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Eagles Film Review: Alshon Jeffery's hidden impact

Eagles Film Review: Alshon Jeffery's hidden impact

Through four games, Eagles wide receiver Alshon Jeffery has 17 receptions for 215 yards and 2 touchdowns. That puts him on pace to finish 2017 with 68 receptions, 860 yards and 8 touchdowns.

That’s good – but is it $9.5-million-per-year good?

That’s the amount the Eagles agreed to pay Jeffery in March, and while it was only a one-year contract, we’re a quarter of the way through the season, and there’s a sense we may be no closer to knowing whether he was worth it. That figure doesn’t even include incentives, of which he’s currently on pace to earn another $400,000.

Ten million dollars for good-not-great production. Of course, there’s more to a player’s value than statistics.

Jeffery may not be busting out of the box score on a weekly basis, but he’s doing a heck of a lot more damage than the numbers suggest. Look no further than what the presence of a true No. 1 receiver has done for Eagles tight end Zach Ertz.

“It’s benefited (Ertz) tremendously,” Eagles coach Doug Pederson said Friday. “He’s getting a little more of the one-on-one stuff. You’re not seeing the combo coverages necessarily on Zach until you get in the red zone area.

“Having Alshon on the outside, on the perimeter, has really allowed him to have better one-on-one matchups. He does a great job with that, and a good route-runner – obviously, it’s really helped him.”

Ertz is currently tied for fourth in the NFL with 26 receptions and ranks sixth with 326 receiving yards. The fifth-year player is off to the by far best start of his career, and it is absolutely thanks in part to Jeffery.

Look at Ertz’s 38-yard catch against the Chargers in Week 4. Jeffery is at the top of the screen in a twin-receiver set with Nelson Agholor, with two tight ends bunched at the bottom. Right away, you can see the single-high safety is shaded to the receiver-side of the field – he’s on the right hash mark, and the ball is being snapped on the left.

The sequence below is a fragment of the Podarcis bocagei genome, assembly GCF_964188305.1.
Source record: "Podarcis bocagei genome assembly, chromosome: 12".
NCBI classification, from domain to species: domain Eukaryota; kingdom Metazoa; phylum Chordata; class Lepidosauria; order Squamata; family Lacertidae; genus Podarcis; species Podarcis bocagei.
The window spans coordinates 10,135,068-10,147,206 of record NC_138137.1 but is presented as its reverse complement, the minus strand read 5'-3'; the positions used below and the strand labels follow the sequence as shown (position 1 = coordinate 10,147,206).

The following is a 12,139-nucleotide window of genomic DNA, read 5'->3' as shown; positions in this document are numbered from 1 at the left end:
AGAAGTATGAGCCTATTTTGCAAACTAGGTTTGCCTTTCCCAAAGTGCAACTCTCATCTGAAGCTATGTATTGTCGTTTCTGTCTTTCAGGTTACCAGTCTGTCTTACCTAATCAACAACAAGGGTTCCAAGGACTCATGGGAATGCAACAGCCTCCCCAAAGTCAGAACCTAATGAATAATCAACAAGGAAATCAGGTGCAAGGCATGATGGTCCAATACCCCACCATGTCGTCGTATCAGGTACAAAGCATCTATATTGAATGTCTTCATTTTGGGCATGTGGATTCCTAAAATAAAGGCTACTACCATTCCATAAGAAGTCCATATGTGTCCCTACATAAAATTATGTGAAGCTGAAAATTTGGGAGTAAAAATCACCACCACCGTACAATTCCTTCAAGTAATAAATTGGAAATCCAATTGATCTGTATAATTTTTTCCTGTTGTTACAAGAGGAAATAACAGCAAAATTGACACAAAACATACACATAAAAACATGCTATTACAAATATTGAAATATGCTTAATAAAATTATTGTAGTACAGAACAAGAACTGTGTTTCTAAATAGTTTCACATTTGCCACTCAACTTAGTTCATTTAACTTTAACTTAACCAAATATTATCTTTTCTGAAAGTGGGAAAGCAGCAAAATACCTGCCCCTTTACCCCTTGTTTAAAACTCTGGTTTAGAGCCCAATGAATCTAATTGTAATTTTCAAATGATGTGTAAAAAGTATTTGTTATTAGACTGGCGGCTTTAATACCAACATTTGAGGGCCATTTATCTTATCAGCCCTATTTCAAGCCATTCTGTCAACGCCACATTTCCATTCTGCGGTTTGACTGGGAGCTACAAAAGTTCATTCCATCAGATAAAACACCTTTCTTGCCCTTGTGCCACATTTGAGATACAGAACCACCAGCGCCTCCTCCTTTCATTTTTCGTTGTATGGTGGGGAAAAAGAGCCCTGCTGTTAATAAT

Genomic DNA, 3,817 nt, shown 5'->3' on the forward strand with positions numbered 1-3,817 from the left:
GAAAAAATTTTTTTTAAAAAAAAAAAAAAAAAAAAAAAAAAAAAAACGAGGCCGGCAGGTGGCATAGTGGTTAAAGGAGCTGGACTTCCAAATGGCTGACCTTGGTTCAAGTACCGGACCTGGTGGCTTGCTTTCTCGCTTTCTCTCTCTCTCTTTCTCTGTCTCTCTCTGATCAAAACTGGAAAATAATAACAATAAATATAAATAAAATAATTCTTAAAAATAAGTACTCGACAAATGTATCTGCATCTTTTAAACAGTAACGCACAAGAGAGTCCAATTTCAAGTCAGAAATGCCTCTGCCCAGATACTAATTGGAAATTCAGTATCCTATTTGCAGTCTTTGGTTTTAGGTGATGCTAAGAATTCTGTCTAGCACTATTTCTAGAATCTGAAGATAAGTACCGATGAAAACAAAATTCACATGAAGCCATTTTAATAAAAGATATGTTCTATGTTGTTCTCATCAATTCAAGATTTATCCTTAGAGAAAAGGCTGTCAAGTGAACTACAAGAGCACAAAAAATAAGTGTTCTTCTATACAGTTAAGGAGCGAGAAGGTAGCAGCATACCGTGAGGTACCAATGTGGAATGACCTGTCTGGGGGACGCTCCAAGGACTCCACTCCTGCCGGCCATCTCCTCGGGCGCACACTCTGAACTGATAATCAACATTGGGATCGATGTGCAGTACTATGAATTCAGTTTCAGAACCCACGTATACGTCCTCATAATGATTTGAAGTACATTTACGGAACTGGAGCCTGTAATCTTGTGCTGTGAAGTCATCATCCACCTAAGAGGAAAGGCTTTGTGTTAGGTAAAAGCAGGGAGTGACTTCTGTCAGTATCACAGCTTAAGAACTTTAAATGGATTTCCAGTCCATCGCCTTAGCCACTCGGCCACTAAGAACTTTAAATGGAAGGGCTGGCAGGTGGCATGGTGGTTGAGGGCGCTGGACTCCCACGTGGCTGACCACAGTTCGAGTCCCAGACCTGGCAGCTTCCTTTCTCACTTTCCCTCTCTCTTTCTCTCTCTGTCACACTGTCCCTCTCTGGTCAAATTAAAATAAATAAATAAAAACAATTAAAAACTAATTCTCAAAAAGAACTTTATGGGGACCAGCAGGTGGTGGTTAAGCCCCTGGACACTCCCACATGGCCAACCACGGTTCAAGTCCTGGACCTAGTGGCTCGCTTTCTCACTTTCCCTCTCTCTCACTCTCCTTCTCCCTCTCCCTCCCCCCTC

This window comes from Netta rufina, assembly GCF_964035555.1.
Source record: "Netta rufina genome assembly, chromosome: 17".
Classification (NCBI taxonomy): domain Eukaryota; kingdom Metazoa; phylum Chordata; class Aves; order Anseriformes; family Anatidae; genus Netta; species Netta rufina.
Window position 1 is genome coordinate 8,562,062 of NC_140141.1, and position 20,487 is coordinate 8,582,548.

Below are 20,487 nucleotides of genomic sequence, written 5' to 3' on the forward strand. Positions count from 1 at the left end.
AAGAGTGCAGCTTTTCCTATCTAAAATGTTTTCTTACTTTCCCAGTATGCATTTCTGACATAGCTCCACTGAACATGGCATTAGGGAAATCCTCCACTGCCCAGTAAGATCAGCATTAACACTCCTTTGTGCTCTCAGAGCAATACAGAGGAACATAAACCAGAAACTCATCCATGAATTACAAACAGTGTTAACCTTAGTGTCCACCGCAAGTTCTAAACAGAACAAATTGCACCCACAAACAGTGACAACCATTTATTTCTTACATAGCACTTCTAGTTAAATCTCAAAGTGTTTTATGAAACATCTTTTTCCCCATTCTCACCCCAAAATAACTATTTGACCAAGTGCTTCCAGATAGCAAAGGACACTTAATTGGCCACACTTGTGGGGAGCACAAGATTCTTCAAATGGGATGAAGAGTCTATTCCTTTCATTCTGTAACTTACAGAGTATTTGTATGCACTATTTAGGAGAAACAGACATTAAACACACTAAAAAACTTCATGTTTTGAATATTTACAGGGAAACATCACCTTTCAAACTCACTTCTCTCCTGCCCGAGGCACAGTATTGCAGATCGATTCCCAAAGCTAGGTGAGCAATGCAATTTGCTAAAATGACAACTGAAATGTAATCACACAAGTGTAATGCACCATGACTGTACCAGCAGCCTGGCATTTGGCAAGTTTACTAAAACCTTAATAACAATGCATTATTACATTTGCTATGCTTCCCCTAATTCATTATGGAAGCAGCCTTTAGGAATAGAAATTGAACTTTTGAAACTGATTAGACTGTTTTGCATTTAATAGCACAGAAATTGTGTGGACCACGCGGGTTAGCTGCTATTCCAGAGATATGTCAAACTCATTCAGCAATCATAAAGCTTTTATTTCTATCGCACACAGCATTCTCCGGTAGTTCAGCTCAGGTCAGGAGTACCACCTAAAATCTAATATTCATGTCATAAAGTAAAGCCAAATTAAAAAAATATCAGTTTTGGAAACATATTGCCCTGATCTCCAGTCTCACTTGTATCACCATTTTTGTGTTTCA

But with Jeffery and Agholor running shallow crosses, Ertz is really who the deep safety needs to be worried about.

Further compounding the matter for the Chargers, Brent Celek’s route to the sideline is going to draw the defensive back, leaving a linebacker stuck on Ertz down the field.

The defense winds up with five players looking at Jeffery and Agholor, a defensive back on 32-year-old Celek – and Ertz soon to be all alone. It’s a nice play-design all-around, but the lack of safety help over the top is what allows this to go for a huge gain.

These plays rarely happened in 2016 because the Eagles didn’t have a legitimate big-play threat on the outside. Jordan Matthews was the best wide receiver on the team, and he lined up primarily in the slot. That made life easy on defenses, which could focus all of the attention on the middle of the field, where Ertz does the bulk of his work.

“It spreads people out,” Pederson said. “Defensively, you’re worried about a couple of guys, not just one or an area of the field. “

It’s not just Ertz that’s benefiting, either. Agholor pulled in a 36-yard reception on a similar look in the first quarter, and Torrey Smith would’ve had a big play, too, if he could only hold on to the football.

Jeffery may not have the pure numbers to justify his salary, but there’s no question he’s making a difference. Plus, in addition to drawing safety help to his side of the field, Jeffery has often drawn the defense’s No. 1 cornerback as well – Josh Norman, Marcus Peters, Janoris Jenkins and Casey Heyward thus far.

“That’s part of it,” Pederson said. “Any time you put their top defender against your top receiver, I don’t want to say it eliminates the field, but it definitely draws your attention to other areas. They can be part of the – I don’t want to say a problem – but it can be a part of the lack of targets and things like that because it’s a solid matchup.

“You’re not going to sit there and try to shove sand when you don’t need to. You still have a tight end and a couple other receivers and the run game that you can work.”